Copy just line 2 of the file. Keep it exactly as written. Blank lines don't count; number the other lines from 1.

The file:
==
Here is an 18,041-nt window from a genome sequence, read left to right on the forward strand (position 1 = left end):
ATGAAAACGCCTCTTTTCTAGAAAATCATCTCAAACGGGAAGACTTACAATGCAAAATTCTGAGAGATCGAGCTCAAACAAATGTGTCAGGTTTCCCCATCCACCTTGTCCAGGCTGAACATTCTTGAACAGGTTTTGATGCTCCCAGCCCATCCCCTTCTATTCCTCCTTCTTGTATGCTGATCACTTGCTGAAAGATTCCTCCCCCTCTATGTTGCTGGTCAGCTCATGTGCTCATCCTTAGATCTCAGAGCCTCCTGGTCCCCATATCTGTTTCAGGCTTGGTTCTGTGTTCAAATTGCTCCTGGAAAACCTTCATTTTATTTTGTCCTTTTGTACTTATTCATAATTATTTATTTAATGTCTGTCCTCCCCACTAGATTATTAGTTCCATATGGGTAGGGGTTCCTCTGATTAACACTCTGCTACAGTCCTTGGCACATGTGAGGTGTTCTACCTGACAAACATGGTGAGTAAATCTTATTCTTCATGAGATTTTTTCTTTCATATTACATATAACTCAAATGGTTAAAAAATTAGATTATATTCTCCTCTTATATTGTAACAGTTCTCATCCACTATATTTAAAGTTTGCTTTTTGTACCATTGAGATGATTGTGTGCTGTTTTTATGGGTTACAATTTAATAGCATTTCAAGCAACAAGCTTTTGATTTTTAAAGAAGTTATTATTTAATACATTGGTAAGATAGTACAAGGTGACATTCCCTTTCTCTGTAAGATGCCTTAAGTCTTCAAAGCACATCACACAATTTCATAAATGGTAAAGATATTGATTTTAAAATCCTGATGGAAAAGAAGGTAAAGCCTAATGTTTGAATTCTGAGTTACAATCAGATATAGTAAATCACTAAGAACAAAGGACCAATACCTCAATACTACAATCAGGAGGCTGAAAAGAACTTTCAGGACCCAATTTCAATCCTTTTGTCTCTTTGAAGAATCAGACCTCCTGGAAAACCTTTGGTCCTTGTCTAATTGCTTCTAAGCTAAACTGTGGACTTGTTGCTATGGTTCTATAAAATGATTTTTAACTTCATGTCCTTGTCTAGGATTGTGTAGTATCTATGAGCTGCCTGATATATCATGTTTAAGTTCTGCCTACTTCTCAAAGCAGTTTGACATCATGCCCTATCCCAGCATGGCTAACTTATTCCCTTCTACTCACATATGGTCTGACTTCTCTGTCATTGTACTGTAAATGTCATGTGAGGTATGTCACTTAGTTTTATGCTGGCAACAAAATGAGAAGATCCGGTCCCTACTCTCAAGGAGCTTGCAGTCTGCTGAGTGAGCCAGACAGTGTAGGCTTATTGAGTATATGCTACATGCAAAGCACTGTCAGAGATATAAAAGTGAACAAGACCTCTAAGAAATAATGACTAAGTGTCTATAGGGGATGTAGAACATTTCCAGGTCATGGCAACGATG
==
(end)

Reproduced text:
ATGAAAACGCCTCTTTTCTAGAAAATCATCTCAAACGGGAAGACTTACAATGCAAAATTCTGAGAGATCGAGCTCAAACAAATGTGTCAGGTTTCCCCATCCACCTTGTCCAGGCTGAACATTCTTGAACAGGTTTTGATGCTCCCAGCCCATCCCCTTCTATTCCTCCTTCTTGTATGCTGATCACTTGCTGAAAGATTCCTCCCCCTCTATGTTGCTGGTCAGCTCATGTGCTCATCCTTAGATCTCAGAGCCTCCTGGTCCCCATATCTGTTTCAGGCTTGGTTCTGTGTTCAAATTGCTCCTGGAAAACCTTCATTTTATTTTGTCCTTTTGTACTTATTCATAATTATTTATTTAATGTCTGTCCTCCCCACTAGATTATTAGTTCCATATGGGTAGGGGTTCCTCTGATTAACACTCTGCTACAGTCCTTGGCACATGTGAGGTGTTCTACCTGACAAACATGGTGAGTAAATCTTATTCTTCATGAGATTTTTTCTTTCATATTACATATAACTCAAATGGTTAAAAAATTAGATTATATTCTCCTCTTATATTGTAACAGTTCTCATCCACTATATTTAAAGTTTGCTTTTTGTACCATTGAGATGATTGTGTGCTGTTTTTATGGGTTACAATTTAATAGCATTTCAAGCAACAAGCTTTTGATTTTTAAAGAAGTTATTATTTAATACATTGGTAAGATAGTACAAGGTGACATTCCCTTTCTCTGTAAGATGCCTTAAGTCTTCAAAGCACATCACACAATTTCATAAATGGTAAAGATATTGATTTTAAAATCCTGATGGAAAAGAAGGTAAAGCCTAATGTTTGAATTCTGAGTTACAATCAGATATAGTAAATCACTAAGAACAAAGGACCAATACCTCAATACTACAATCAGGAGGCTGAAAAGAACTTTCAGGACCCAATTTCAATCCTTTTGTCTCTTTGAAGAATCAGACCTCCTGGAAAACCTTTGGTCCTTGTCTAATTGCTTCTAAGCTAAACTGTGGACTTGTTGCTATGGTTCTATAAAATGATTTTTAACTTCATGTCCTTGTCTAGGATTGTGTAGTATCTATGAGCTGCCTGATATATCATGTTTAAGTTCTGCCTACTTCTCAAAGCAGTTTGACATCATGCCCTATCCCAGCATGGCTAACTTATTCCCTTCTACTCACATATGGTCTGACTTCTCTGTCATTGTACTGTAAATGTCATGTGAGGTATGTCACTTAGTTTTATGCTGGCAACAAAATGAGAAGATCCGGTCCCTACTCTCAAGGAGCTTGCAGTCTGCTGAGTGAGCCAGACAGTGTAGGCTTATTGAGTATATGCTACATGCAAAGCACTGTCAGAGATATAAAAGTGAACAAGACCTCTAAGAAATAATGACTAAGTGTCTATAGGGGATGTAGAACATTTCCAGGTCATGGCAACGATG